I absolutely loved Hue, and I’d love to get more stuck into the bar and alternative scene there. It’s going through some of the growing pains that the rest of the bigger cities in Vietnam are having with rapid modernisation, but it has a character all of its own and is an essential place to visit if you’re travelling through the country.
Our last stop in central Vietnam was a fairly long bus ride away beyond the old demilitarised zone between North and South Vietnam. War memorials and stark scars still remain here, and it was a heavy reminder to ground yourself in Vietnam’s recent history instead of taking it for granted.
Phong Nha – Ke Bang
Phong Nha had popped up as a place to visit regularly when we’d been looking into places to visit between Hue and the north. It’s so far inland that you’re nearly in Laos, and has become popular in recent years for its beautiful landscape, caves and national parks.
We were staying at the fantastic Coco House, set right on the river, where you can get some great food and watch the boats go by to your heart’s content.
Our first night in Phong Nha was a well earned early one, ready for some exploration in the morning, so we took a well earned evening off of going out and enjoyed relaxing. We’d been on the go a fair bit over the last few days, and it was worth recharging the batteries a little.
Our second day in Phong Nha was set to be a long one – we had a very late train that night and wanted to make the most of our short time in the beautiful surroundings, so we hired a bike for the day to drive up to Paradise Cave.
Both of us were terrified to try out bikes in the cities, but here it turned out to be an amazing idea. The scenery around Phong Nha is simply stunning and, if you handle a few potholes and the odd roaming bull, it’s a great place to hire a bike.
Paradise Cave is one of the more easily accessible caves around Phong Nha, reachable by bicycle if you’re really fit, but much easier to get to with a motorbike. The journey to the cave itself is amazing, taking you through Phong Nha’s national park on winding roads through the mountains.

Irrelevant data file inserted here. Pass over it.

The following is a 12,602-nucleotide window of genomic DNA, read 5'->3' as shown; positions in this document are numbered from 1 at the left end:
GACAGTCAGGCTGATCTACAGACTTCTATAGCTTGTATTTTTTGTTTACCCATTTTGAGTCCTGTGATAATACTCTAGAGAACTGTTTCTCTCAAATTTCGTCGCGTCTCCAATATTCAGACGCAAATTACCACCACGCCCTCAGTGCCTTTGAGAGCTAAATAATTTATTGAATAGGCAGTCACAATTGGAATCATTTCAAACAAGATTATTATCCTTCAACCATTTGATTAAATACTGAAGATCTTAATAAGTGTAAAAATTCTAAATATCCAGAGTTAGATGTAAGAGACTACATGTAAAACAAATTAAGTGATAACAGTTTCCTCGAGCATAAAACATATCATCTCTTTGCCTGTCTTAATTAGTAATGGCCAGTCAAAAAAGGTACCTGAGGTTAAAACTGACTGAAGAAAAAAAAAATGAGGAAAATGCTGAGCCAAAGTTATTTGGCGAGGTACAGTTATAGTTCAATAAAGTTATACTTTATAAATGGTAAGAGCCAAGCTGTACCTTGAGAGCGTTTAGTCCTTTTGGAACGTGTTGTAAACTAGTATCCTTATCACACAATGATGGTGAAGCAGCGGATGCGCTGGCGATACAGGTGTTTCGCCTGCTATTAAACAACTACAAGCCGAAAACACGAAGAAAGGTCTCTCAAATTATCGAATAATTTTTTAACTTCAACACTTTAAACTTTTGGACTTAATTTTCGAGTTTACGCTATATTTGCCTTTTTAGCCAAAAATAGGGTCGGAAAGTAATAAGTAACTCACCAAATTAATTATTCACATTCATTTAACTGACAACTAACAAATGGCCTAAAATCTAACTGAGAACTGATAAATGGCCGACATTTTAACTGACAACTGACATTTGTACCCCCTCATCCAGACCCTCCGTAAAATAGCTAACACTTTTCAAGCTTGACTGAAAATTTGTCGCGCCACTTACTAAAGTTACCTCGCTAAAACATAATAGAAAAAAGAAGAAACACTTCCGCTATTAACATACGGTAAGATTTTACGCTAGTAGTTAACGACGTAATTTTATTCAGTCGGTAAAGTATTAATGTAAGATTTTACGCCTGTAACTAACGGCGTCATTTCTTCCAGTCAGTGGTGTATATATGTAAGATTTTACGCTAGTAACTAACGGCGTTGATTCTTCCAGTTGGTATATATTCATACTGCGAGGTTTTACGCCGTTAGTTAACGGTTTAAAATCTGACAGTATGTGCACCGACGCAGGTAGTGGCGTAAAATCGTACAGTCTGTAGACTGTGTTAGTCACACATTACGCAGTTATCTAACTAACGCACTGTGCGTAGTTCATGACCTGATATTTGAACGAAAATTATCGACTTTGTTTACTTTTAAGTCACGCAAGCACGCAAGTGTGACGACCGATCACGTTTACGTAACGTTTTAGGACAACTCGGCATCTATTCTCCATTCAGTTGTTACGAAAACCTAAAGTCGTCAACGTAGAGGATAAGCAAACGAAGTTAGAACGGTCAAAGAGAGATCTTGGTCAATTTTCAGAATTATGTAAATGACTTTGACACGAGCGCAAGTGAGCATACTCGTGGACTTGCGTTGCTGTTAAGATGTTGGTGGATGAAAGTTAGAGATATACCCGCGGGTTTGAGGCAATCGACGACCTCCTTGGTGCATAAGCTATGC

Paradise Cave itself is an absolutely stunning piece of engineering and natural beauty. It’s tough to do it justice from pictures, but it’s a really quite something.
Thousands of years of stalactites and stalagmites stretch kilometres into the mountains, and it’s the kind of place where you’re constantly overloaded and on another world. It feels like you’re wandering around forever, and we’d barely even gone a fifth of the way into it.
The mad thing about Phong Nha is that Paradise Cave really is just a tiny bit of what you can see, and the list of place you could go if you’re into caving extends from the ‘sit on a boat and see it’ of Dark Cave right up to some of the world’s most expensive cave excursions.
We were absolutely gutted to be moving on again, especially from a place as amazing as Phong Nha. Coco House was such a lovely spot, and there’s so much more to do there than we had time for. Our three weeks was feeling very short at this point, and we were developing a long list of places we wanted to see more of.
We hopped on a public bus down to nearby Đồng Hới, where we had a fairly arduous wait for a train around 1am. A pro-tip for Đồng Hới – if you do have a long wait for a train – avoid the train station. There’s not too much around there, and we were a bit fed up by the time the train pulled up.
Our heads hit the pillow a lot faster on our second and final overnight train, and we settled in a for a long journey North to Ninh Binh.
Central Vietnam was absolutely amazing, and we could have spent three weeks there alone. We found so many places and memories we’ll enjoy revisiting throughout our lives, and it really hammered home what an amazing place Vietnam is.
Part Three of this series is available to read here.